Memory 404 further includes one or more data storage 410, which can be utilized by network device 400 to store, among other things, applications 420 and/or other data. For example, data storage 410 may also be employed to store information that describes various capabilities of network device 400. The information may then be provided to another device based on any of a variety of events, including being sent as part of a header during a communication, sent upon request, or the like. Data storage 410 may also be employed to store social networking information including address books, buddy lists, aliases, user profile information, or the like. Data stores 410 may further include program code, data, algorithms, and the like, for use by a processor, such as processor 402 to execute and perform actions. In one embodiment, at least some of data store 410 might also be stored on another component of network device 400, including, but not limited to, non-transitory media inside processor-readable removable storage device 436, processor-readable stationary storage device 434, or any other computer-readable storage device within network device 400, or even external to network device 400. Data storage 410 may include, for example, dataset 412, resultant data 414, and/or selection criteria 416. Dataset 412 represents machine data that is received from one or more other computing devices, such as the client devices illustrated in FIG. 1. Typically, dataset 412 includes unstructured data. Moreover, dataset 412 may be received as streams of records, where each record may include one or more sets of columns, each of which can have more than one value or type of data. Typically, dataset 412 represents large sets of data that may sometimes be referred to a ‘big data.’ As used herein, the term. “big data” refers to a collection of datasets so large and complex that it becomes difficult to process using on-hand database management tools or traditional data processing applications. Big data usually includes datasets with sizes beyond the ability of traditional software tools to capture, curate, manage, and/or otherwise process the data within a cost-effective elapsed time, and/or within a cost-effective use of resources. Sizes for defining big data are a constantly changing. For example, as of 2012, big data was viewed as ranging from a few dozen terabytes to many petabytes of data in a single dataset. It should be noted that while dataset 412 may represent such big datasets of machine data having unstructured data therein, dataset 412 need not reside within a single network device. Thus, FIG. 4 should not be construed as limiting how or where dataset 412 may reside. For example, in some embodiments, dataset 412 may reside across a plurality of different physical (non-transitory) storage devices. Further, it should be understood that while such large datasets create resource constraints, making performing operations on the datasets themselves expensive, dataset 412 need not, in some embodiments, include such big data. That is, in some embodiments, dataset 412 may also include sets of data that are smaller than that of big datasets.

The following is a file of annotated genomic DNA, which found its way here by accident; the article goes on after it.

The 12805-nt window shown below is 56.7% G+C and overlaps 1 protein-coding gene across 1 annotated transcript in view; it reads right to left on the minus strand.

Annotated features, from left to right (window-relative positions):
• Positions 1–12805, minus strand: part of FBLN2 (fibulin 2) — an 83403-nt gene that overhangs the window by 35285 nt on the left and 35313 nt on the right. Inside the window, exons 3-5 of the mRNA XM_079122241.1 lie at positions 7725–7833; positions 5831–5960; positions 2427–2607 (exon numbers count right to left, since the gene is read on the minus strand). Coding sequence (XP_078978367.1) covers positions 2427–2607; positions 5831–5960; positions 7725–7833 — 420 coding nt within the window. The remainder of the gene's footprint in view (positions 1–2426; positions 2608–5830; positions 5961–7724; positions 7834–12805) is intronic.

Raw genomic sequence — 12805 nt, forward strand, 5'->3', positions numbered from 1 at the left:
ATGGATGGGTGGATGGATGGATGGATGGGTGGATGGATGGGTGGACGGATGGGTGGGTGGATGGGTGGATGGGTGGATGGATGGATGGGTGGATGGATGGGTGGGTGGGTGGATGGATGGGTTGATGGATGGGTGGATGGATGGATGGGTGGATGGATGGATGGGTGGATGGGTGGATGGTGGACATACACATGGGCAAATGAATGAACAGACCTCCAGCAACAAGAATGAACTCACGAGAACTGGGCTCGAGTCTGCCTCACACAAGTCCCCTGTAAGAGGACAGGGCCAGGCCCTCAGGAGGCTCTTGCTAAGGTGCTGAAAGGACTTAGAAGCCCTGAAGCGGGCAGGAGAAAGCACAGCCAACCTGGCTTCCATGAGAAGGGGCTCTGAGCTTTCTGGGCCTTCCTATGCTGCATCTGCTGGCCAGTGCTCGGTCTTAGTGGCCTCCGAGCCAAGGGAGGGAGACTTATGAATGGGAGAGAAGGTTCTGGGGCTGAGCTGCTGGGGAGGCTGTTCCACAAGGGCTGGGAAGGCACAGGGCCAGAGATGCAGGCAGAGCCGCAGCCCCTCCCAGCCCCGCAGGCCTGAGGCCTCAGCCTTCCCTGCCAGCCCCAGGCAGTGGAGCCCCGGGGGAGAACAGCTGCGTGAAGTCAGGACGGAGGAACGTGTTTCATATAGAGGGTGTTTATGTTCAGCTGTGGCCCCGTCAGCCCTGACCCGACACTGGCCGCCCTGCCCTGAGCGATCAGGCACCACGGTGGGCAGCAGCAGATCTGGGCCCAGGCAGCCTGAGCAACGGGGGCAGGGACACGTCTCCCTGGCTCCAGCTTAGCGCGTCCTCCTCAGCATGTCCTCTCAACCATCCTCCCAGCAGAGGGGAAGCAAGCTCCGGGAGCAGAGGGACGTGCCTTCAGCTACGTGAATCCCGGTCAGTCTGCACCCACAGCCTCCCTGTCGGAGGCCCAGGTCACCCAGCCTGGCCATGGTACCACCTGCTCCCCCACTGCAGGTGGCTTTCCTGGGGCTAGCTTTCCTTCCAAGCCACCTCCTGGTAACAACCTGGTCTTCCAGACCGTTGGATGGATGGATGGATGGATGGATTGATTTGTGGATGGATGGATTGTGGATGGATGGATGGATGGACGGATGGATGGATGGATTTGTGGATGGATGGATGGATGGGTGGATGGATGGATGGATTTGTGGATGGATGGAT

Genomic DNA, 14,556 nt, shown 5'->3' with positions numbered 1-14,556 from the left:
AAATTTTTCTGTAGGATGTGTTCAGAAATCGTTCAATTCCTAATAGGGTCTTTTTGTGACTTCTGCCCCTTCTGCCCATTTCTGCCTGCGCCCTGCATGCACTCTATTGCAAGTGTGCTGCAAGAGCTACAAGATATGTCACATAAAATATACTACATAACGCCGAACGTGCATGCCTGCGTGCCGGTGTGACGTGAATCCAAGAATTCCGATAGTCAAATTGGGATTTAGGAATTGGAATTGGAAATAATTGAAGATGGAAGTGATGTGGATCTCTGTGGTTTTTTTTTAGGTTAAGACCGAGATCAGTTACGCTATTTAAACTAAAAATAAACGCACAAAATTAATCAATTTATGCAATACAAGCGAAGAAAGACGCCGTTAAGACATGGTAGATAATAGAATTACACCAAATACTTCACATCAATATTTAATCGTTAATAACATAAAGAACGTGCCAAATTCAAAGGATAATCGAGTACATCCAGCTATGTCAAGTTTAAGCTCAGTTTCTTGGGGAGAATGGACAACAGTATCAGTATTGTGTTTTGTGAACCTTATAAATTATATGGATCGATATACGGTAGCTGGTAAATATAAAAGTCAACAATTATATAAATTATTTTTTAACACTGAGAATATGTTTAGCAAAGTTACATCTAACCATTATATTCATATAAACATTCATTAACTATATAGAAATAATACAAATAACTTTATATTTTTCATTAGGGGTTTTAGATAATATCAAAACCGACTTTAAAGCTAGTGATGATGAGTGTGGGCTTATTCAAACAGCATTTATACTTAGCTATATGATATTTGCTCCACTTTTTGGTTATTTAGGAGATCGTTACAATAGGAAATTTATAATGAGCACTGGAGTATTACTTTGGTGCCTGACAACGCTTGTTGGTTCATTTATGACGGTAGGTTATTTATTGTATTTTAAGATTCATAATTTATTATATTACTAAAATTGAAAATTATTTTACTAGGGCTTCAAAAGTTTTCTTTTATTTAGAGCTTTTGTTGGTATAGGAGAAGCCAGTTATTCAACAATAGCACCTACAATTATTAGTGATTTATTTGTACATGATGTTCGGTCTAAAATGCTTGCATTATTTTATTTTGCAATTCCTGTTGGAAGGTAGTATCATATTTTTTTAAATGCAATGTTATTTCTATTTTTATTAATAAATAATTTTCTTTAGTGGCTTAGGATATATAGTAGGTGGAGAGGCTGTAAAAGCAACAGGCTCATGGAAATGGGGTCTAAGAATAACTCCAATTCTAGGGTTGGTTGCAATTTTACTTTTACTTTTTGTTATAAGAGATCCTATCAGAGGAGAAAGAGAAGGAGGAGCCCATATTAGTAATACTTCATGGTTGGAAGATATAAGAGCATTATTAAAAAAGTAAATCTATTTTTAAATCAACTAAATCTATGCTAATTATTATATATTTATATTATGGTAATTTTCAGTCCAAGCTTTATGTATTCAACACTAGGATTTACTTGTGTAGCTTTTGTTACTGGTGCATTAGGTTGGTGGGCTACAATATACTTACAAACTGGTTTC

Additionally, as shown in FIG. 4, data storage 410 may also include resultant data 414, which represents a subset of dataset 412 that may be generated as a representative sampling using data selection manager (DSM) 282, and selection criteria 416. Selection criteria 416 represent user selectable, and/or default parameters usable by DSM 282 to generate resultant data 414.

Applications 420 may include computer executable instructions which, when executed by network device 400, transmit, receive, and/or otherwise process messages (e.g., SMS, Multimedia Messaging Service (MMS), Instant Message (IM), email, and/or other messages), audio, video, and enable telecommunication with another user of another client device. Other examples of application programs include calendars, search programs, email client applications, IM applications, SMS applications, Voice over Internet Protocol (VOIP) applications, contact managers, task managers, transcoders, database programs, word processing programs, security applications, spreadsheet programs, games, search programs, and so forth. Applications 420 may include DSM 282 and Post-processor manager (PPM) 284.

It should be noted that while FIG. 4 illustrates DSM 282 and PPM 284 within a same network device, subject innovations are not so limited. Thus, for example, in other embodiments, DSM 282 may reside in one network device, while PPM 284 may reside in one or more other network devices. With respect to FIG. 1 for example, DSM 282 may reside within DSD 112, while PPM 284 may reside in Post-processor server 114. However, in still other embodiments, client devices, such as those should in FIG. 1, may include client versions of selection manager and/or post-processor manager. An example of a client device having client versions is shown in FIG. 3. In yet other embodiments, post-processor manager may be distributed across a plurality of different network devices and/or client devices.